10 Colleges Increasing Awareness of Sexual Assault Against Males


An estimated one out of every four college women will experience an attempted or completed sexual assault or rape. Because of this unfortunate reality, surviving sexual violence has become feminized in the minds of the general public. “Only women can be raped,” they say! “Because men always want sex, there’s no way anyone can force it on them! Strong men can’t suffer; that makes them victims – and everyone knows only the ladyfolk can be victimized!”

Um. No.

Perpetrators of rape, sexual assault, child predation, and other forms of nonconsensual sexual exploitation and humiliation hail from all gender and gender identity backgrounds. As do the survivors of their crimes. Tragically, social mores stigmatizing the masculinity or validity of men brutalized by sexual violence lead many survivors to process their pain in silence, silence that heightens their risk of depression, substance abuse, suicide, and other dangerous behaviors.

College is already a vulnerable enough time. Adding unaddressed trauma only exacerbates the uncertainty, so schools should reach out and ensure students feel safe, healthy, and loved no matter their survivor status. Going even further, they must ensure enrollees perceive the critical problem through a lens of facts rather than relying on exceedingly dangerous fictions for information. Here, we show some love to the colleges and universities out there devoting their time, money, and resources to ensure that the discussion of issues impacting survivors follows a path toward gender inclusiveness. Hopefully more will follow suit and forever alter the way Americans approach sexual violence.

  1. John Jay College of Criminal Justice, City University of New York:

    The nonprofit MaleSurvivor brings together male survivors of sexual assault, rape, incest, and child predation from all ages and backgrounds in the interest of promoting healing and destigmatization. This month will see its 13th annual International Conference, based around the theme of finding the strength to move past trauma and live as happy and healthy as possible, and a continuing partnership with John Jay College of Criminal Justice. Part of the City University of New York system, the school will host workshops, guest speakers, presentations, documentary screenings, and roundtable discussions about issues unique to male survivors, with this year focusing in part on sexual victimization within the sporting world.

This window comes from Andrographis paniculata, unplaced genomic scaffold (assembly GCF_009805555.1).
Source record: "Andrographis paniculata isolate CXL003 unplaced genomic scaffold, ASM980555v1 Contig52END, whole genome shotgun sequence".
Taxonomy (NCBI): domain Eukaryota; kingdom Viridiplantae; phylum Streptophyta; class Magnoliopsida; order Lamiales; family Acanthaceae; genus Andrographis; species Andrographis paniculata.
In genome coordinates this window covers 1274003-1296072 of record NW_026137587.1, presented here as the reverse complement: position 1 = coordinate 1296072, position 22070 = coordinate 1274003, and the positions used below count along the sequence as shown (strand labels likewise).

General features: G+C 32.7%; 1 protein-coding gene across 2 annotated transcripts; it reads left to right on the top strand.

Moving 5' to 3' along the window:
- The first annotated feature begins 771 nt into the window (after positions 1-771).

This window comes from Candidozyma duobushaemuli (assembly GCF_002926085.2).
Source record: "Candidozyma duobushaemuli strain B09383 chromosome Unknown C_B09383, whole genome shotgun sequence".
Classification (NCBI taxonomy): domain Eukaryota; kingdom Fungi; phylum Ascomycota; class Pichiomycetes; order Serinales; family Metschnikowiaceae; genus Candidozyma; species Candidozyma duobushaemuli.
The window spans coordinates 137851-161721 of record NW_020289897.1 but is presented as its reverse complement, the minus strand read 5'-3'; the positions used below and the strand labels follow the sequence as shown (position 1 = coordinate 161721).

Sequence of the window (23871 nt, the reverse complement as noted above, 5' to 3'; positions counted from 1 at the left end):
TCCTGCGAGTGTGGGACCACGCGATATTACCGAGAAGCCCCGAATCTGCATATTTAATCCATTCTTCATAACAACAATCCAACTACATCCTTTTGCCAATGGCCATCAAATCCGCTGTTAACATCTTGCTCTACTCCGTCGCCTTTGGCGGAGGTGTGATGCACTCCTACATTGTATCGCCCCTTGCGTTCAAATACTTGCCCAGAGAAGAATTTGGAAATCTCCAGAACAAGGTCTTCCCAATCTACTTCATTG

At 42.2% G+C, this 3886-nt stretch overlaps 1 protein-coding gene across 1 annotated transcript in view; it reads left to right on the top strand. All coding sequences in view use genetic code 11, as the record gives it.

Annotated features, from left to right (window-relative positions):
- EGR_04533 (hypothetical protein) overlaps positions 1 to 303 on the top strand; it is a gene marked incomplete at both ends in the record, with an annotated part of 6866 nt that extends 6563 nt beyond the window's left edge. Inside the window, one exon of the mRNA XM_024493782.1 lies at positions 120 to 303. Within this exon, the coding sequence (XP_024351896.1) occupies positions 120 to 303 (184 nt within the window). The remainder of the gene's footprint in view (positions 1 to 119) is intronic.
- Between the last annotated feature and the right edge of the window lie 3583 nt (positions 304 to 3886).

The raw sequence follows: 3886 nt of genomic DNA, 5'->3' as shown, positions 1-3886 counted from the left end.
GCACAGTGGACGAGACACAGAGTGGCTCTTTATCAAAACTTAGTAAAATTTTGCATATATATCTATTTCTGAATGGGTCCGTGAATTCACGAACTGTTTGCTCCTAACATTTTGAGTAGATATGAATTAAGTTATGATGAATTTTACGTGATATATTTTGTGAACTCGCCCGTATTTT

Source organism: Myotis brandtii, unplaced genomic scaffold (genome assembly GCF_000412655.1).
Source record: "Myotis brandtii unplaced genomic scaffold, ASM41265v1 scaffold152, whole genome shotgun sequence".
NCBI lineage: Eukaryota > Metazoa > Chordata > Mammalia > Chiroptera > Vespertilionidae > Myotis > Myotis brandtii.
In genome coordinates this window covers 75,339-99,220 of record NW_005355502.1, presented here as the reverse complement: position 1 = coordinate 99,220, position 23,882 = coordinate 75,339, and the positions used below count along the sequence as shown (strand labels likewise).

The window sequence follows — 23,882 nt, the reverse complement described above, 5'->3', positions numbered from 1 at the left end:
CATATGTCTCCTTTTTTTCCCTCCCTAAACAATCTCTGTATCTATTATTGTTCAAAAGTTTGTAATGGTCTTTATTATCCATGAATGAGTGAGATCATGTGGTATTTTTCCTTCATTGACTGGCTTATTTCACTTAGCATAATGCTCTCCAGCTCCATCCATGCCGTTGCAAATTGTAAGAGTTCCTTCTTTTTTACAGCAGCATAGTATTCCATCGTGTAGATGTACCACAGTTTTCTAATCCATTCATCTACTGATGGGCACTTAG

2. University of Colorado at Boulder:

    Male survivors at University of Colorado at Boulder have a few on- and off-campus resources at their disposal when it comes to finding solace from deep pain. Local psychotherapist and UCB alumni Daniel Blausey, himself a survivor, is a major voice in encouraging his fellow men to reach out and share their stories in the interest of alleviating the stigma and promoting healthy healing — in fact, the city now hosts more than 30 groups devoted to the cause. On campus, the Gay Lesbian Bisexual Transgender Queer Resource Center held an event educating students, parents, faculty, and staff about the realities faced by male survivors. It involved a screening of Boys and Men Healing, a popular documentary about recovery from sexual exploitation from a male perspective, and a frank panel discussion featuring men opening up about their traumatic experiences.

  3. Hood College:

    Like the GLBTQ Resource Center at UCB, Hood College also reached out to marginalized men who survived sexual abuse through organizing panels and showing Boys and Men Healing. Its partnership with 1in6, another nonprofit devoted exclusively to empowering male survivors, yielded training seminars for mental health professionals, as well as those in leadership positions such as the clergy, law enforcement, and advocacy. These classes opened them up to the unique sociology and psychology behind men who suffered from childhood or adult sexual abuse in order to help them formulate the best strategies for healthy healing processes and proper care.

  4. Temple University:

    Nancy Chi Cantalupo addressed the Clery Center for Security on Campus in October 2012 with a clarion call to colleges and universities to start involving male survivors when offering sexual assault and rape support. Between 6% to 11% of incidents involve a man as the recipient of horrific sexual violence, but the majority of programs offered on campuses across the country focus mainly on serving women. Understandable, but a highly isolating and extremely dangerous mindset all the same. The Temple University professor believes shifting the rhetoric from feminizing survivorhood to something entirely gender-inclusive will prove key in establishing the most effective education, prevention, and relief efforts. While the first priority always should be keeping students as safe as possible, destigmatizing male survivors also provides more reliable reporting and statistics so researchers, professionals, and the general public better understand the issue at hand.